Duke Frederick: Character Analysis in As You Like It

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      Frederick is Duke Senior's younger brother and usurper of his throne. He is also Celia's father and Rosalind's uncle. Duke Frederick is a fairly one-dimensional villain throughout most of the play; his base nature is aptly summed up by Le Beau: "this Duke Hath ta'en displeasure 'gainst his gentle niece, Grounded upon no other argument, but that the people praise her for her virtues and pity her for her good father's sake". Reflecting his irrelevant status as a character, he does not even make an appearance after being converted by an "old religious man" in the forest.

A Tyrant?

      Duke Frederick rules by fear and is a despot. Even his daughter thinks that he is harsh and envious. He is actuated by gloomy fancies, by suspicion, mistrust and covetousness. He has regarded his courtiers with suspicion. Though he is tyrant, he is not cruel. He has a sense of honor. He encourages a cruel form of wrestling, but he is not cruel. He even persuades Orlando from encountering the court wrestler.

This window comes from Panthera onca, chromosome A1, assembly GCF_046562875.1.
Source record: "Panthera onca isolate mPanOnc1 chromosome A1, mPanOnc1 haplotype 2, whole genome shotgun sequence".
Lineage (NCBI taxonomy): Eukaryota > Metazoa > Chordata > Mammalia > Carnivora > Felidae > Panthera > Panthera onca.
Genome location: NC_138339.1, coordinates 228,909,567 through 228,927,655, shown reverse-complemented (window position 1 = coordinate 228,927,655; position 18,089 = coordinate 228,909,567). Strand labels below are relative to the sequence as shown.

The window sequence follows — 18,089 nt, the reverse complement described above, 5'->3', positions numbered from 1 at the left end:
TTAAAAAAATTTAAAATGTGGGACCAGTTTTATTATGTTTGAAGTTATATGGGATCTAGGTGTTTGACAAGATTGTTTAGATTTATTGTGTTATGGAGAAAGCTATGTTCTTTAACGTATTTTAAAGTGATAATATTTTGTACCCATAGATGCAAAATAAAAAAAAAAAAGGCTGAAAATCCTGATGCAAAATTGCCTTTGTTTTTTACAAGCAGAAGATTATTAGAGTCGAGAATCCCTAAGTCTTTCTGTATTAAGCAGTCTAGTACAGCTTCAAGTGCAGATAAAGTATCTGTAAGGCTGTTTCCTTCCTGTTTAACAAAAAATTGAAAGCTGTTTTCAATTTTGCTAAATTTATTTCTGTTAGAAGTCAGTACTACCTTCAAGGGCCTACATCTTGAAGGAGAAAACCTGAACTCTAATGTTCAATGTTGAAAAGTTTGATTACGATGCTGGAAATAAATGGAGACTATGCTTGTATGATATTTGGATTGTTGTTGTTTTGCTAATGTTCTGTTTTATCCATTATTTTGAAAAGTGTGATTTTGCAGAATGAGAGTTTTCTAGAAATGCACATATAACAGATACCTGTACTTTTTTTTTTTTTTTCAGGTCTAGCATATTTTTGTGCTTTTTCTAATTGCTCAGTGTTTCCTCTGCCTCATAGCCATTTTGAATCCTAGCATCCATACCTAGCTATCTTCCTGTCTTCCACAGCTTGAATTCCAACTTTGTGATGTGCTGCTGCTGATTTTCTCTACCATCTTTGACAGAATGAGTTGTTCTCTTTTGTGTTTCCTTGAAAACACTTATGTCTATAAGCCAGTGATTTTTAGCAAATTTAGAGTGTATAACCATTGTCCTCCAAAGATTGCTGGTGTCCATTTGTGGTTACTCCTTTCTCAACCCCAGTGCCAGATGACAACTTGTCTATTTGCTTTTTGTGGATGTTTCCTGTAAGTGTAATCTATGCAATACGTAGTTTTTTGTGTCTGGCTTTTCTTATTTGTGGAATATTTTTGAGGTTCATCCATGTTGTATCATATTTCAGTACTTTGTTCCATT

In pity of the challenger's youth, I would fain dissuade him, but he will not be entreated. Speak to him, ladies: see if you can move him.

      Keeping in consideration the fact that Duke Frederick lived in cruel time, he is even kind. He could even kill Orlando who was the son of his enemy. But he possesses good sense and honor.


      Duke Frederick is humorous’. He has been very kind to Rosalind. But suddenly his malice breaks forth because she is her father’s daughter. The Duke enters with his eyes full of anger; banishes Rosalind, and gives the reason.

"Thou art thy father's daughter; there enough."

He is Suspicious and Envious

He does not trust Rosalind
Let it suffice thee that I trust thee not

      Duke Frederick suspects first some villain of the court, and then Oliver, of being privy to the flight of Orlando with his niece and daughter. He does not listen to any protestation of innocence. He is so envious of his brother that he wants to take his life.

Duke Frederick, hearing how that every day
Men of great worth resorted to the forest,
Address'd a mighty power: which were on foot
In his own conduct, purposely to take
His brother here and put him to the sword.

His Conversion

      Duke Frederick has some noble feelings which have been warped by ambition and greed. But as soon as he meets an old religious man, his noble qualities come out. His conversion, however, is sudden, and does not convince us.

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